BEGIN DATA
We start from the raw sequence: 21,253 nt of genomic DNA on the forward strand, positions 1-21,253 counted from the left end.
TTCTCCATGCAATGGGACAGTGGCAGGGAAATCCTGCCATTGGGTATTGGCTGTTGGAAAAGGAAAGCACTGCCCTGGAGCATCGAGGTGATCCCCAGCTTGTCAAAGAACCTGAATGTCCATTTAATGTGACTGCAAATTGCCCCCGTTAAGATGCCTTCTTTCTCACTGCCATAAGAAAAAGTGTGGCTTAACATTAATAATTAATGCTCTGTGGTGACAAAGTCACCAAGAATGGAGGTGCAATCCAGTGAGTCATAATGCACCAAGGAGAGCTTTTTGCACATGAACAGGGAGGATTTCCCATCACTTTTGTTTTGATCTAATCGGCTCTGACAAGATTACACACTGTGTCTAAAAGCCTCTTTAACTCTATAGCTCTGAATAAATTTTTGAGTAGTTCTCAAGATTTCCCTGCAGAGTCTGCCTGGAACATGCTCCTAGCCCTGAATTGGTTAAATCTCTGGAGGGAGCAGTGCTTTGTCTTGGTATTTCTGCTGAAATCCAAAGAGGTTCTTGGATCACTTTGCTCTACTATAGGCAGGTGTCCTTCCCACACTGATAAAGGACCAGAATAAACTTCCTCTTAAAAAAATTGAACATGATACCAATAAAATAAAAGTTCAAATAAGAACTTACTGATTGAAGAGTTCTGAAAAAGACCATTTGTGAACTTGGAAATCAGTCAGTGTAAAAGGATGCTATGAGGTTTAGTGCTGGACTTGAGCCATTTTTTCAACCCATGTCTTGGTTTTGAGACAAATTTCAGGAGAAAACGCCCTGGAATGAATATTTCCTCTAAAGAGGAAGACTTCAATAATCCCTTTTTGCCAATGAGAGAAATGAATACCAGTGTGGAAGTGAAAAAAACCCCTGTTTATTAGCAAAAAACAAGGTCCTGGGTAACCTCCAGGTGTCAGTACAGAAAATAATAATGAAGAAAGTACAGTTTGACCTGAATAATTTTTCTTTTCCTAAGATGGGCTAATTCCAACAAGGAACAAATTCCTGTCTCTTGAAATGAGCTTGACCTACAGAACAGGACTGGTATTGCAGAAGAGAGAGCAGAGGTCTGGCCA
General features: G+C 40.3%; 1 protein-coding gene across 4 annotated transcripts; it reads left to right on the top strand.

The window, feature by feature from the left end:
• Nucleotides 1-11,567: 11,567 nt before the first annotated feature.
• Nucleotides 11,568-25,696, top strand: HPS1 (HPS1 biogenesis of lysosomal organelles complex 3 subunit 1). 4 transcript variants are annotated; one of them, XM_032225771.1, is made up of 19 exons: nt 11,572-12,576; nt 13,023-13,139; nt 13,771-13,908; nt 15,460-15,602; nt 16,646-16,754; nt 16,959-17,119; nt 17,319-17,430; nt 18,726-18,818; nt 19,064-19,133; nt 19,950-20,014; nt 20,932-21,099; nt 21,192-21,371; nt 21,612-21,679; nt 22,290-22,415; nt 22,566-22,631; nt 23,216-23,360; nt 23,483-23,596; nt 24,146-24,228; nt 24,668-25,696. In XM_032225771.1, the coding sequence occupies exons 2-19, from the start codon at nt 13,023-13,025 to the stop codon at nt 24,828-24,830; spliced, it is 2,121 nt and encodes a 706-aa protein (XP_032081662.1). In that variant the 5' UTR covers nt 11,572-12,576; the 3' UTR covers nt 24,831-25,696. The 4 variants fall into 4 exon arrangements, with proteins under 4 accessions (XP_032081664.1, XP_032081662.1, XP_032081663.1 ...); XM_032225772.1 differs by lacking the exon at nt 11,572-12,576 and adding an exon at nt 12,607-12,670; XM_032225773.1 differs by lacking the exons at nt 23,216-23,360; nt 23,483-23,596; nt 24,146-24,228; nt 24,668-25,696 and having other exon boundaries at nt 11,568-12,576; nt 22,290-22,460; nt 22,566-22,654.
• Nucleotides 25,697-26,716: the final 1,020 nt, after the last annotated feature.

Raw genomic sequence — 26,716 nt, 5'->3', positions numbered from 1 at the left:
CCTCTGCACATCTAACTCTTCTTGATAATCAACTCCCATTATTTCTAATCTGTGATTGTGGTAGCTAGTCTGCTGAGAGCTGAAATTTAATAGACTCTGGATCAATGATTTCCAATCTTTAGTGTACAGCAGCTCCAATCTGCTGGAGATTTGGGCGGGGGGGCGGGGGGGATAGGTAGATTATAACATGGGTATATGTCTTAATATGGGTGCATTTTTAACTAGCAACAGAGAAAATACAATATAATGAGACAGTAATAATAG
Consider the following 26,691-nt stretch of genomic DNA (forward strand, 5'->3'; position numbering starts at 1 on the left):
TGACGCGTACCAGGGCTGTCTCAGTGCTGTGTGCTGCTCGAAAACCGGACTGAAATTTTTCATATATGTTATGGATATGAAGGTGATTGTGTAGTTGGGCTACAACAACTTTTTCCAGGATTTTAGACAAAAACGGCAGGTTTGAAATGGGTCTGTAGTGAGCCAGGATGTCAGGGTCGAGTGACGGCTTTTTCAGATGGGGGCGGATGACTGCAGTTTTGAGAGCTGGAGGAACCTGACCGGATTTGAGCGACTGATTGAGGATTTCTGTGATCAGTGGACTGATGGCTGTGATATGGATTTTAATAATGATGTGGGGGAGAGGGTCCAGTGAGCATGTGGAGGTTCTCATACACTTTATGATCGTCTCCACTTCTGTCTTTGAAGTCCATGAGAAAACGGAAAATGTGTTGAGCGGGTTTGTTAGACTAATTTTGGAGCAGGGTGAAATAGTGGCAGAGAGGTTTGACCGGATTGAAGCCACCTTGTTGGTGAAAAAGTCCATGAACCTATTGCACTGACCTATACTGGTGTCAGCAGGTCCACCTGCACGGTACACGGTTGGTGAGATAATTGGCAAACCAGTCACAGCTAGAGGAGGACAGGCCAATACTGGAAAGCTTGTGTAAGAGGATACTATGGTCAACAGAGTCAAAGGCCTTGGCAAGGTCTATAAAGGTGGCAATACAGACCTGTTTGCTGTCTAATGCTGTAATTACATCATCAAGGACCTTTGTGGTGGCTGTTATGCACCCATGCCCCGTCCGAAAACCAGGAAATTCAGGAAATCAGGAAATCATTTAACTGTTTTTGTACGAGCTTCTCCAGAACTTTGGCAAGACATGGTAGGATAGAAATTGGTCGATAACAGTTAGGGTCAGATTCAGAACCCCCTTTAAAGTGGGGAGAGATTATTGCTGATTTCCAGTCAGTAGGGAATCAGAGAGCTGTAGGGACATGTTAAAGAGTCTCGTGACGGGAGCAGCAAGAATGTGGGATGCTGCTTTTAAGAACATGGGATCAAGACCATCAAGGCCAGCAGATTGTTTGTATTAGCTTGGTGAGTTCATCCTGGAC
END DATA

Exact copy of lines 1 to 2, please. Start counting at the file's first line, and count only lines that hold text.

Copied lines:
We start from the raw sequence: 21,253 nt of genomic DNA on the forward strand, positions 1-21,253 counted from the left end.
TTCTCCATGCAATGGGACAGTGGCAGGGAAATCCTGCCATTGGGTATTGGCTGTTGGAAAAGGAAAGCACTGCCCTGGAGCATCGAGGTGATCCCCAGCTTGTCAAAGAACCTGAATGTCCATTTAATGTGACTGCAAATTGCCCCCGTTAAGATGCCTTCTTTCTCACTGCCATAAGAAAAAGTGTGGCTTAACATTAATAATTAATGCTCTGTGGTGACAAAGTCACCAAGAATGGAGGTGCAATCCAGTGAGTCATAATGCACCAAGGAGAGCTTTTTGCACATGAACAGGGAGGATTTCCCATCACTTTTGTTTTGATCTAATCGGCTCTGACAAGATTACACACTGTGTCTAAAAGCCTCTTTAACTCTATAGCTCTGAATAAATTTTTGAGTAGTTCTCAAGATTTCCCTGCAGAGTCTGCCTGGAACATGCTCCTAGCCCTGAATTGGTTAAATCTCTGGAGGGAGCAGTGCTTTGTCTTGGTATTTCTGCTGAAATCCAAAGAGGTTCTTGGATCACTTTGCTCTACTATAGGCAGGTGTCCTTCCCACACTGATAAAGGACCAGAATAAACTTCCTCTTAAAAAAATTGAACATGATACCAATAAAATAAAAGTTCAAATAAGAACTTACTGATTGAAGAGTTCTGAAAAAGACCATTTGTGAACTTGGAAATCAGTCAGTGTAAAAGGATGCTATGAGGTTTAGTGCTGGACTTGAGCCATTTTTTCAACCCATGTCTTGGTTTTGAGACAAATTTCAGGAGAAAACGCCCTGGAATGAATATTTCCTCTAAAGAGGAAGACTTCAATAATCCCTTTTTGCCAATGAGAGAAATGAATACCAGTGTGGAAGTGAAAAAAACCCCTGTTTATTAGCAAAAAACAAGGTCCTGGGTAACCTCCAGGTGTCAGTACAGAAAATAATAATGAAGAAAGTACAGTTTGACCTGAATAATTTTTCTTTTCCTAAGATGGGCTAATTCCAACAAGGAACAAATTCCTGTCTCTTGAAATGAGCTTGACCTACAGAACAGGACTGGTATTGCAGAAGAGAGAGCAGAGGTCTGGCCA